5 Common Mistakes When Writing Docker Compose
5 Common Mistakes When Writing Docker Compose
Learn some best practices for Docker Compose files to improve developer productivity.
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When building a containerized application, developers need a way to boot containers they’re working on to test their code. While there are several ways to do this, Docker Compose is one of the most popular options. It makes it easy to:
- Specify what containers to boot during development
- And setup a fast code-test-debug development loop
The vision is that someone writes a
docker-compose.yml that specifies everything that’s needed in development and commits it to their repo. Then, every developer simply runs
docker-compose up, which boots all the containers they need to test their code.
However, it takes a lot of work to get your
docker-compose setup to peak performance. We’ve seen the best teams booting their development environments in less than a minute and testing each change in seconds.
Given how much time every developer spends testing their code every day, small improvements can add up to a massive impact on developer productivity.
Mistake 1: Frequent Container Rebuilds
docker build takes a long time. If you’re rebuilding your container every time you want to test a code change, you have a huge opportunity to speed up your development loop.
The traditional workflow for working on non-containerized applications looks like this:
This process has been highly optimized over the years, with tricks like incremental builds for compiled languages and hot reloading. It’s gotten pretty fast.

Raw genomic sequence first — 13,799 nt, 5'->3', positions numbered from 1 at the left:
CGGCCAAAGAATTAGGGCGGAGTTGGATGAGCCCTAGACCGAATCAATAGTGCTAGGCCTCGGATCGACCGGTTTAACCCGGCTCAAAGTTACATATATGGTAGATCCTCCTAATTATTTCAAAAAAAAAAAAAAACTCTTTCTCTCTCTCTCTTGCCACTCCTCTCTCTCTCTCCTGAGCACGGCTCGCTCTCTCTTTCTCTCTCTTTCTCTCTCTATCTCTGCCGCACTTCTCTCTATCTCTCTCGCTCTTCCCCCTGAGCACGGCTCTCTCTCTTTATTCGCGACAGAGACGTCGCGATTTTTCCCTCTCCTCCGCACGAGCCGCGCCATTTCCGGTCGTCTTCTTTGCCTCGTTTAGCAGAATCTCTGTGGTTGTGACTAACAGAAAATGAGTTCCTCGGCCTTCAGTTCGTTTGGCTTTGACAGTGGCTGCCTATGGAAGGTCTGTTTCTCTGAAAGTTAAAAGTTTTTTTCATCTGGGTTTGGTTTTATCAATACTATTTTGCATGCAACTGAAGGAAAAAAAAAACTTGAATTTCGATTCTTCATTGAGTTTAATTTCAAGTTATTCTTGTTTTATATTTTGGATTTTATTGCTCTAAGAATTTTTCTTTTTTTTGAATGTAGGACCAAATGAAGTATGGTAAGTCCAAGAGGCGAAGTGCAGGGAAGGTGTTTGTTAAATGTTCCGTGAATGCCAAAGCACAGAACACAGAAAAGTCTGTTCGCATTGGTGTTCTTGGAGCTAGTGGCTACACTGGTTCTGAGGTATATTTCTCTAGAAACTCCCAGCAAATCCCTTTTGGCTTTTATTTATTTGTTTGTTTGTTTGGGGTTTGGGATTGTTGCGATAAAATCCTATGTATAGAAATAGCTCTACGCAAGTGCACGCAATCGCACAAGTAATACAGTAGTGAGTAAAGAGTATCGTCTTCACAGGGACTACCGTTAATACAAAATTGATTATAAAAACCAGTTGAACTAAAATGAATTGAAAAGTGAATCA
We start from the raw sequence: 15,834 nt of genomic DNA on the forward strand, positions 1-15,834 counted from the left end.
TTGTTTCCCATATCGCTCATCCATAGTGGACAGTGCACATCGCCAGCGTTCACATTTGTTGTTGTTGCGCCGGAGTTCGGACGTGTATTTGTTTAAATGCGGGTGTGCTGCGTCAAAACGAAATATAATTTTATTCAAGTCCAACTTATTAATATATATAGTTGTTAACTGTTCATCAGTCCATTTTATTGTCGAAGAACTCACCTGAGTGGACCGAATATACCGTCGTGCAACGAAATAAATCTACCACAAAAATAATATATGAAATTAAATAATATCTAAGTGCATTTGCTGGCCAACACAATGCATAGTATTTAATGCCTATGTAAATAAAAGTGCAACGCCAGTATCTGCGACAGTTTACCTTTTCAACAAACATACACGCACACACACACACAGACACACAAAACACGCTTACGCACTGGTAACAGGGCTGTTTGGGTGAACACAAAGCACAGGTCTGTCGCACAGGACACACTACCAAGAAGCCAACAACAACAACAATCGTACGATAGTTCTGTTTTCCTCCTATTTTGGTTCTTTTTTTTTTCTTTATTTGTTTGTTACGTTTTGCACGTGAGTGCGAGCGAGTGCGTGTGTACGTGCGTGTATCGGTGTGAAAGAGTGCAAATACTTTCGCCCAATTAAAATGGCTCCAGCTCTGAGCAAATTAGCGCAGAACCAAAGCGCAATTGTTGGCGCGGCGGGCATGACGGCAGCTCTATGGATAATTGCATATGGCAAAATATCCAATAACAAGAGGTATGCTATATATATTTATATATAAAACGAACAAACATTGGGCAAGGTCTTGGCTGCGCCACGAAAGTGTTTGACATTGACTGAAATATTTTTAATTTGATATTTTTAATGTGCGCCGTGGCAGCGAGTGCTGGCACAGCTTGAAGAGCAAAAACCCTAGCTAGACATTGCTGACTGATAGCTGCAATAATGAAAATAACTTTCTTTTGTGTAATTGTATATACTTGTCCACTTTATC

When people first adopt containers, they tend to take their existing workflow and just add a
docker build step. Their workflow ends up like this:
- Docker Build
If not done well, that
docker build step tosses all those optimizations out the window. Plus, it adds a bunch of additional time-consuming work like reinstalling dependencies with apt-get. All of this adds up into a much slower test process than we had before Docker.
Solution: Run your code outside of Docker
One approach is to boot all your dependencies in Docker Compose, but run the code you’re actively working on locally. This mimics the workflow for developing non-containerized applications.
Just expose your dependencies over
localhost and point the service you’re working on at the
However, this is not always practical, particularly if the code you’re working on depends on things built into the container image that aren’t easy to access from your laptop.
Solution: Maximize caching to optimize your Dockerfile
If you must build Docker images, writing your Dockerfiles so that they maximize caching can turn a 10 minute Docker build into 1 minute.
A typical pattern for production Dockerfiles is to reduce the number of layers by chaining single commands into one
RUN statement. However, image size doesn’t matter in development. In development, you want the most layers possible.
Your production Dockerfile might look like this:
This is terrible for development because every time that command is re-run, Docker will re-download all of your dependencies and reinstall them. An incremental build is more efficient.
Instead, you should have a dedicated Dockerfile specifically for development. Break everything into tiny little steps, and plan your Dockerfile so that the steps based on code that changes frequently come last.
The stuff that changes least frequently, like pulling dependencies, should go first. This way, you don’t have to build the entire project when rebuilding your Dockerfile. You just have to build the tiny last piece you just changed.
For an example of this, see below the Dockerfile we use for Blimp development. It follows the techniques described above to shrink a heavy build process down to a couple of seconds.
One final note: with the recent introduction of multi-stage builds, it’s now possible to create Dockerfiles that both have good layering and small images sizes. We won’t discuss this in much detail in this post, other than to say that the Dockerfile shown above does just that and as a result is used both for Blimp development as well as production.
Solution: Use host volumes
In general, the best option is to use a host volume to directly mount your code into the container. This gives you the speed of running your code natively, while still running in the Docker container containing its runtime dependencies.